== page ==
Friday, September 7, 2007

Getting My Zen On

A Heavy Load

Two traveling monks reaced a town where there was a young woman waiting to step out of her sedan chair. The rains had made deep puddles and she couldn't step across without spoiling her silken robes. She stood there, looking very cross and impatient. She was scolding her attendants. They had nowhere to place the packages they held for her, so they couldn't help her across the puddle.

The younger monk noticed the woman, said nothing, and walked by. The older monk quickly picked her up and put her on his back, transported her across the water, and put her down on the other side. She didn't thank the older monk, she just shoved him out of the way and departed.

As they continued on their way, the young monk was brooding and preoccupied. After several hours, uable to hold his silence, he spoke out. "That woman back there was very selfish and rude, but you picked her up on your back and carried her! Then she didn't even thank you!"

"I set the woman down hours ago," the older monk replied. "Why are you still carrying her?"

- excerpted from Zen Shorts by Jon Muth

As I drove to work today, I was verbally assaulted by a non-knitter that obviously didn't realize the sock in my right hand was only being worked on at long red lights. I was furious, mostly because I had to go through that whole adrenaline reaction thing one does when threatened. I didn't think about it at all while I was at work for three hours, but as I headed back to my car I began to contemplate how to handle the incident. I went through a series of steps:

1. Totally flaming pissed. Who did he think he was!? Darn hypocrite probably drives intoxicated, talks on his cell phone and drives, or picks his nose and scratches his balls instead of paying attention to the road. He certainly didn't have the traffic in front of him on his mind while he was screaming at me. I'm gonna rip out this guy's innards and post them on my blog.

2. Reflective. Maybe this man just had a really shit day and lost control of his filters. Maybe he forgot his meds this morning. Regardless, he's a muggle with no clue that it takes two hands to knit, and I don't exactly have a spare 3rd to drive with.

3. Not my job. This one took me a while to get to. The excerpt from above finally came back to me from a book I've been reading the little guy. No matter what this guy's issue, it isn't up to me to react, fix it, or get revenge. I plain old don't have to carry his anger.

There's a reason why zen is a life-long learning process.

* * *

For a while band-aids were a favorite of the little guy. Remember the three musketeers and their yellow forehead decos? Well, we've run out of them and so Little J has moved on to my panyliners. He has no idea where they actually belong, since I virtually never use them. Which means to him that they belong above the eyebrows as well.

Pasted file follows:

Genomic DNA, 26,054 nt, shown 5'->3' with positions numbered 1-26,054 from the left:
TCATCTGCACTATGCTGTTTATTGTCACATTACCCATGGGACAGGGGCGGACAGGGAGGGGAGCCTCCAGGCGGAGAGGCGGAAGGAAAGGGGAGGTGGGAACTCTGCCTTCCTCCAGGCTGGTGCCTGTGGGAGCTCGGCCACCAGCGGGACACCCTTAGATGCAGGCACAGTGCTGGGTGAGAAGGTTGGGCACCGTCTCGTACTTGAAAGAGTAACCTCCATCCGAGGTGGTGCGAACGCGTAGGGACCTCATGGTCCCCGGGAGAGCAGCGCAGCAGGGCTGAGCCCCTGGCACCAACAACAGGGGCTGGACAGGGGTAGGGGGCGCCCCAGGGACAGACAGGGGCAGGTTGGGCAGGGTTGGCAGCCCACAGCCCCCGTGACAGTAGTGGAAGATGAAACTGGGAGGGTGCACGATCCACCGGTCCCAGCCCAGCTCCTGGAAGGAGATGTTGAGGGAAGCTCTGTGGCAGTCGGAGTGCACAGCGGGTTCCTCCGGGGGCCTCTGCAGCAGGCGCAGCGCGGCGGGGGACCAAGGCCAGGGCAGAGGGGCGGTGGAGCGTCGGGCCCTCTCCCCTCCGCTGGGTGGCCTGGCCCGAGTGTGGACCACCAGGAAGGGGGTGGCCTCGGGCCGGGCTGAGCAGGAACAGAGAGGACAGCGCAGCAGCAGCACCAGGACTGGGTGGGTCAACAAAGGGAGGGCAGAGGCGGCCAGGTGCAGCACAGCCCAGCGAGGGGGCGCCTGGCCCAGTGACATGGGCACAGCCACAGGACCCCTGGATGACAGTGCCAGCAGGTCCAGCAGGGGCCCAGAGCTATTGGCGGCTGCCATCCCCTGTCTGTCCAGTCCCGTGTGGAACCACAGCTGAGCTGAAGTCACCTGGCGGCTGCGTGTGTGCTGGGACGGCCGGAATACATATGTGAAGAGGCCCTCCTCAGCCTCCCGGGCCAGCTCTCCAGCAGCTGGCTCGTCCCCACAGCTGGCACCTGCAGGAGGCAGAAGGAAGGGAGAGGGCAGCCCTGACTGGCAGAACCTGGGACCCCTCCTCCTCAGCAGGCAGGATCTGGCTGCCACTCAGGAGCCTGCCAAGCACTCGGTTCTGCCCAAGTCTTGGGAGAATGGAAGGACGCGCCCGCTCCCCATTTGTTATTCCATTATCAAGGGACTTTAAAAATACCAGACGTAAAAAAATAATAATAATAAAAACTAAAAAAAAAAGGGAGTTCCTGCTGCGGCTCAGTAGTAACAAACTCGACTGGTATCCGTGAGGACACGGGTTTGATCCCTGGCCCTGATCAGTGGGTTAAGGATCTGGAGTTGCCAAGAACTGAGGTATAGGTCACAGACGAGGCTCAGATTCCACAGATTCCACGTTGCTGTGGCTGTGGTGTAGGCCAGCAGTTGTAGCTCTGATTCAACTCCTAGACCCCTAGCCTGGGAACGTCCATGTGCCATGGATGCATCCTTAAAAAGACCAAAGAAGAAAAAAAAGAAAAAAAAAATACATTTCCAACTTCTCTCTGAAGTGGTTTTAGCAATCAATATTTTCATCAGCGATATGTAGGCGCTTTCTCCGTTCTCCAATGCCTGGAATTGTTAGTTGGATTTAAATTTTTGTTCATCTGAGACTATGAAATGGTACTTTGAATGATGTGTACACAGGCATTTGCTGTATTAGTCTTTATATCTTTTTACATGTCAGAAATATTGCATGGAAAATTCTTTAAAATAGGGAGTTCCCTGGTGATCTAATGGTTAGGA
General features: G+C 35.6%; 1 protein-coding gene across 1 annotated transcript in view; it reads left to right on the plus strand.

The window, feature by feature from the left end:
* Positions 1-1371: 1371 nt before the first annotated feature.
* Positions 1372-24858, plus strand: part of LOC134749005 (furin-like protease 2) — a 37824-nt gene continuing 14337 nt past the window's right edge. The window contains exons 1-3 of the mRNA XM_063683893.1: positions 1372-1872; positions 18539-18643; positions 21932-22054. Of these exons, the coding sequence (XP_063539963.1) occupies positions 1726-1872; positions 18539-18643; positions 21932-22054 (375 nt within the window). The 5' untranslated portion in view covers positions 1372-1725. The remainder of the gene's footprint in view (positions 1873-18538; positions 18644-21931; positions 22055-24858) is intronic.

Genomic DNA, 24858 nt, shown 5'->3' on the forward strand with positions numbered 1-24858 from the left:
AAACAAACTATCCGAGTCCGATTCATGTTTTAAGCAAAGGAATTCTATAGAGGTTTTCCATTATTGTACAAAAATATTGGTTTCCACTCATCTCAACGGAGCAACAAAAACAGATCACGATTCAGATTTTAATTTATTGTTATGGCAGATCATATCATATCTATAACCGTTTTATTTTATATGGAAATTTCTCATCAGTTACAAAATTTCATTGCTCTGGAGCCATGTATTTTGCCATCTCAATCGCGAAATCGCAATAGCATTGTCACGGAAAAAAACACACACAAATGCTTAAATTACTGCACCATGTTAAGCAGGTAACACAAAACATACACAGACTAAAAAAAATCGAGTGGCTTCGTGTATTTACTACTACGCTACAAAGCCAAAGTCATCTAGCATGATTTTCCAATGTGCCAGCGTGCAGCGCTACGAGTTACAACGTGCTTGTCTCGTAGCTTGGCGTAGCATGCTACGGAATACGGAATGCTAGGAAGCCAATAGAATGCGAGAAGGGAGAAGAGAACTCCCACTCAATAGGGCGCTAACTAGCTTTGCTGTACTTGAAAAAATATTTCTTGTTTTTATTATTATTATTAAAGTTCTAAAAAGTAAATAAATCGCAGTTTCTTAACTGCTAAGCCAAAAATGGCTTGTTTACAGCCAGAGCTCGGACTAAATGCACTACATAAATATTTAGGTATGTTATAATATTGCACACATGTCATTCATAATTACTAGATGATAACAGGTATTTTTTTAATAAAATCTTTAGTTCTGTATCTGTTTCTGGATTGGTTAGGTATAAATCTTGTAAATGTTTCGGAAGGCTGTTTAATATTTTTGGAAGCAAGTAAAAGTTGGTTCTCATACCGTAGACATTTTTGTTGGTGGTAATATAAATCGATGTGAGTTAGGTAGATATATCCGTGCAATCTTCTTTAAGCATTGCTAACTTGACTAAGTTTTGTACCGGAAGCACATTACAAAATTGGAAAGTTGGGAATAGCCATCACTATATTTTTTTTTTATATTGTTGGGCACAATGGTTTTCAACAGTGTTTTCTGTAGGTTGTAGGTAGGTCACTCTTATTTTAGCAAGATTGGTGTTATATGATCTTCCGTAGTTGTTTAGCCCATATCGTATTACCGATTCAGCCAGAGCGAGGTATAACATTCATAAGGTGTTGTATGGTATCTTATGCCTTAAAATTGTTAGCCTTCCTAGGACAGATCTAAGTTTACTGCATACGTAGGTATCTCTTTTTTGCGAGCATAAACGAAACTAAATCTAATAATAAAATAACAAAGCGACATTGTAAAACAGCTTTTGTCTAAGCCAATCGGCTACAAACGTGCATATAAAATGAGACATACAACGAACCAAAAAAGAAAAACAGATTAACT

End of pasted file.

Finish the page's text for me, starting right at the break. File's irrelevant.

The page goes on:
* * *

Today was a yarn spree at Twisted! Loot:

Tofutsies in "Foot in the Door" colorway.

Kureyon in #40 for a Lizard Ridge-like scarf for a gift.

More Kureyon (#182) for Lizard Ridge blanket.

More sock yarn. Strawberry Fields Forever indeed.

While I was shopping and winding, I chatted with Shannon about various other things they were thinking of carrying and sock yarns we both liked knitting up. She's spoken with Claudia of Wollmeise and has found out that there may not be any more wholesaling of that yarn. Boohoo! I led her to Fly Designs Lacewing and Monarch, which I'm hoping they'll consider carrying. It was a great afternoon.


Yarnhog said...

You forgot #4: In the US, three out of every ten drivers have a gun in the car with them. Remembering that has really helped me deal with the inevitable bouts of road rage I experience as a driver in a congested Southern California city.

Sharon said...

Great Zen parable. Sorry that happened to you. Unfortunately, jerks are everywhere. The most important thing is to be safe.

Nice haul from Twisted, too!

Quail Hill Knits said...

Don't knit at lights in California. Law Enforcement considers being stopped at a light as still driving and you could easily find yourself on the business end of a ticket for being a distracted driver.

Quail Hill Knits said...

Hi Mel! Actually, the 1/4 inch extra won't affect the afghan at all as it is only 1/8 inch on each side the width of on stitch) and it can be eased together when mattress stitching the thing together. The squares are first stitched as strips, then stitched together to make the thing. It should be interesting.

jennifer said...

I LOVE this story! I have to constantly remind myself of this. I am a bike commuter in Chicago and constantly run into very rude drivers and other bikers that are reckless with my life. I have wasted many hours of my life being needlessly angry. It only hurts me. Hard thing to remember. I was much calmer when reading A New Earth. It helped me reach a much more content place. (unfortunately, anger returned after about a month or two).